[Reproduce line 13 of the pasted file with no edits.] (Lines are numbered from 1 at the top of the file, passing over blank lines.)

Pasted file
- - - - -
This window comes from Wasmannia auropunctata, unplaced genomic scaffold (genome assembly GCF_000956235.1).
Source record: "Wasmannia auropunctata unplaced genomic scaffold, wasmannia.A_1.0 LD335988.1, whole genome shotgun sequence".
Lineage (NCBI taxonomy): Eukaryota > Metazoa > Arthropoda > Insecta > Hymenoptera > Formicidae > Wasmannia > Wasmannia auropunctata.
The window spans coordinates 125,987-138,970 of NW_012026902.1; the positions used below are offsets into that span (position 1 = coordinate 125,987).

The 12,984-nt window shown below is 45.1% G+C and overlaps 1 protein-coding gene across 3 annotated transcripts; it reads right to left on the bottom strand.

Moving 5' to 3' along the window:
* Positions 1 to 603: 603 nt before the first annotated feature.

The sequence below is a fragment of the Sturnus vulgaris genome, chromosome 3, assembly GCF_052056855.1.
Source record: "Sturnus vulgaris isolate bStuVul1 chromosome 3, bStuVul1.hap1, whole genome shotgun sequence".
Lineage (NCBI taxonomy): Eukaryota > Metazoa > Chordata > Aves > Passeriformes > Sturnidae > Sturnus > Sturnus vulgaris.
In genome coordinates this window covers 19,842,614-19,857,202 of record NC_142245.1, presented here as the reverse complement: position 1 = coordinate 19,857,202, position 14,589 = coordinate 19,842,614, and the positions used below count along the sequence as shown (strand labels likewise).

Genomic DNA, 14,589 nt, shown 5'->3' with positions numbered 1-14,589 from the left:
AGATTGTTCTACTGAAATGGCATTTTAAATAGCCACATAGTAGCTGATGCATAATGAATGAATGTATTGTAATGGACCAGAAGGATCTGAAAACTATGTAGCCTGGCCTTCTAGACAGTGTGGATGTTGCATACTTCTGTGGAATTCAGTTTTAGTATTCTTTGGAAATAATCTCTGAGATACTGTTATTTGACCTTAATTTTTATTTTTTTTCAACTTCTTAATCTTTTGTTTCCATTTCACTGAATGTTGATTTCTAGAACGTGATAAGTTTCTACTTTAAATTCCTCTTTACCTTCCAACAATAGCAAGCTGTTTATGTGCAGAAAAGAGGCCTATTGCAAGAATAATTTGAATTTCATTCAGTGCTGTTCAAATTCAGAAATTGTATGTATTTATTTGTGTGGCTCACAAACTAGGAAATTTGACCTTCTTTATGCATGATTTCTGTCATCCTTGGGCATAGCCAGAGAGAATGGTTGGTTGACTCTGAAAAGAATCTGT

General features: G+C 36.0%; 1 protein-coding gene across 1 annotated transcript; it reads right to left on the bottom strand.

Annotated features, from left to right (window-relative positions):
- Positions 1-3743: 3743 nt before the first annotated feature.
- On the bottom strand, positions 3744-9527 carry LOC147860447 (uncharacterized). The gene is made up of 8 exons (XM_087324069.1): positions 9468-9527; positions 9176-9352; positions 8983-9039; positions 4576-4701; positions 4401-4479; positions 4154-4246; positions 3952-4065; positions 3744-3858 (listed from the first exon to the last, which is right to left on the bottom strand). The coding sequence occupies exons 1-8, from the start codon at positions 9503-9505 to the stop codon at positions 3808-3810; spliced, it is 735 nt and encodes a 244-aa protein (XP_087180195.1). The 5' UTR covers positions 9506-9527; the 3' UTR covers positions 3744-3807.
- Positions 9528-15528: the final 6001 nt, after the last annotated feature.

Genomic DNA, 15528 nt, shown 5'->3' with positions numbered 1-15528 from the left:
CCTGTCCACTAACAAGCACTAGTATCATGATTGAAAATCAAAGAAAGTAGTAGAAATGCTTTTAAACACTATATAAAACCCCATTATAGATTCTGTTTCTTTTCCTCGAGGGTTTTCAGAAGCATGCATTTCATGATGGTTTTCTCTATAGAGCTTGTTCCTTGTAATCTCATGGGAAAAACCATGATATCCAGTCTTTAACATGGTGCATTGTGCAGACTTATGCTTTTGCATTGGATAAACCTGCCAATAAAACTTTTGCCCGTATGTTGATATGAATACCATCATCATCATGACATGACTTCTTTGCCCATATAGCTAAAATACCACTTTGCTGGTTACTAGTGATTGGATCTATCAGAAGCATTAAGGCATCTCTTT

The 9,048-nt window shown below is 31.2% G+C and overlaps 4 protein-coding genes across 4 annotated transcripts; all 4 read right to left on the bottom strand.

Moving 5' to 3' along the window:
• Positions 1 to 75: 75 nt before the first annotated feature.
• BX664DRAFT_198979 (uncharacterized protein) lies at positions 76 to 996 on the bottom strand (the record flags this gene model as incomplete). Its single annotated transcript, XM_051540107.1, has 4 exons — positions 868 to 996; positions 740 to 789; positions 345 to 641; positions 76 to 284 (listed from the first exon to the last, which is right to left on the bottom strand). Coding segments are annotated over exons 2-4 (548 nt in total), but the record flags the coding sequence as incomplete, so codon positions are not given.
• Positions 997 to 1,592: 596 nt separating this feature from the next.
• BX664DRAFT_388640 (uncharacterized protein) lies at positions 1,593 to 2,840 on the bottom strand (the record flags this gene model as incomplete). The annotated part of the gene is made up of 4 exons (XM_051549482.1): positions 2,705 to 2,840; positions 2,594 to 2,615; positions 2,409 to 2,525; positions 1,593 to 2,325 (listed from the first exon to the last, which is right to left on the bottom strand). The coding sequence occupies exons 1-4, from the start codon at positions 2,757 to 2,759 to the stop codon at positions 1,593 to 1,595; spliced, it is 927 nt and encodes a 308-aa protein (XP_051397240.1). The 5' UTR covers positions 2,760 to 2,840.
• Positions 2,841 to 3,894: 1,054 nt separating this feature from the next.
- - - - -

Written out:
AGATTGTTCTACTGAAATGGCATTTTAAATAGCCACATAGTAGCTGATGCATAATGAATGAATGTATTGTAATGGACCAGAAGGATCTGAAAACTATGTAGCCTGGCCTTCTAGACAGTGTGGATGTTGCATACTTCTGTGGAATTCAGTTTTAGTATTCTTTGGAAATAATCTCTGAGATACTGTTATTTGACCTTAATTTTTATTTTTTTTCAACTTCTTAATCTTTTGTTTCCATTTCACTGAATGTTGATTTCTAGAACGTGATAAGTTTCTACTTTAAATTCCTCTTTACCTTCCAACAATAGCAAGCTGTTTATGTGCAGAAAAGAGGCCTATTGCAAGAATAATTTGAATTTCATTCAGTGCTGTTCAAATTCAGAAATTGTATGTATTTATTTGTGTGGCTCACAAACTAGGAAATTTGACCTTCTTTATGCATGATTTCTGTCATCCTTGGGCATAGCCAGAGAGAATGGTTGGTTGACTCTGAAAAGAATCTGT